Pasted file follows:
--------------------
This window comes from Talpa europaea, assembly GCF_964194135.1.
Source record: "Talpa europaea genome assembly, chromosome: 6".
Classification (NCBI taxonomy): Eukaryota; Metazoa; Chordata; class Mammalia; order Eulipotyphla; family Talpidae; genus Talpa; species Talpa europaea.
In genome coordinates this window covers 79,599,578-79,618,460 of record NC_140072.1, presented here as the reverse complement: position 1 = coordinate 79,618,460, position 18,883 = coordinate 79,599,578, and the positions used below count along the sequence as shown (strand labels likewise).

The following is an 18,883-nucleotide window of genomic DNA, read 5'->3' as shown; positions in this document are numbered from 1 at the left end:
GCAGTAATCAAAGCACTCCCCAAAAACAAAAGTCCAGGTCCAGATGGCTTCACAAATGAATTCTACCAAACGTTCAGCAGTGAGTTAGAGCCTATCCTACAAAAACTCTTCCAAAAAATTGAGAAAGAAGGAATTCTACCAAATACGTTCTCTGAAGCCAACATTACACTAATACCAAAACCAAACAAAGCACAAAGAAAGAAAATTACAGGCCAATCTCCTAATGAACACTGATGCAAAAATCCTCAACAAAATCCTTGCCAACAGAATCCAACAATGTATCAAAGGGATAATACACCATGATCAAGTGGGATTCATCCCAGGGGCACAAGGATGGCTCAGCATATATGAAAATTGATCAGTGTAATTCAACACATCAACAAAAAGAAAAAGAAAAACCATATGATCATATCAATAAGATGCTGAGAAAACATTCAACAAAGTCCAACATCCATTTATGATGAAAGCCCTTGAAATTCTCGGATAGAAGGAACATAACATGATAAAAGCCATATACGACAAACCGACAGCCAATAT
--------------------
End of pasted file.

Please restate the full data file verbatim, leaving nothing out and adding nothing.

This window comes from Talpa europaea, assembly GCF_964194135.1.
Source record: "Talpa europaea genome assembly, chromosome: 6".
Classification (NCBI taxonomy): Eukaryota; Metazoa; Chordata; class Mammalia; order Eulipotyphla; family Talpidae; genus Talpa; species Talpa europaea.
In genome coordinates this window covers 79,599,578-79,618,460 of record NC_140072.1, presented here as the reverse complement: position 1 = coordinate 79,618,460, position 18,883 = coordinate 79,599,578, and the positions used below count along the sequence as shown (strand labels likewise).

The following is an 18,883-nucleotide window of genomic DNA, read 5'->3' as shown; positions in this document are numbered from 1 at the left end:
GCAGTAATCAAAGCACTCCCCAAAAACAAAAGTCCAGGTCCAGATGGCTTCACAAATGAATTCTACCAAACGTTCAGCAGTGAGTTAGAGCCTATCCTACAAAAACTCTTCCAAAAAATTGAGAAAGAAGGAATTCTACCAAATACGTTCTCTGAAGCCAACATTACACTAATACCAAAACCAAACAAAGCACAAAGAAAGAAAATTACAGGCCAATCTCCTAATGAACACTGATGCAAAAATCCTCAACAAAATCCTTGCCAACAGAATCCAACAATGTATCAAAGGGATAATACACCATGATCAAGTGGGATTCATCCCAGGGGCACAAGGATGGCTCAGCATATATGAAAATTGATCAGTGTAATTCAACACATCAACAAAAAGAAAAAGAAAAACCATATGATCATATCAATAAGATGCTGAGAAAACATTCAACAAAGTCCAACATCCATTTATGATGAAAGCCCTTGAAATTCTCGGATAGAAGGAACATAACATGATAAAAGCCATATACGACAAACCGACAGCCAATAT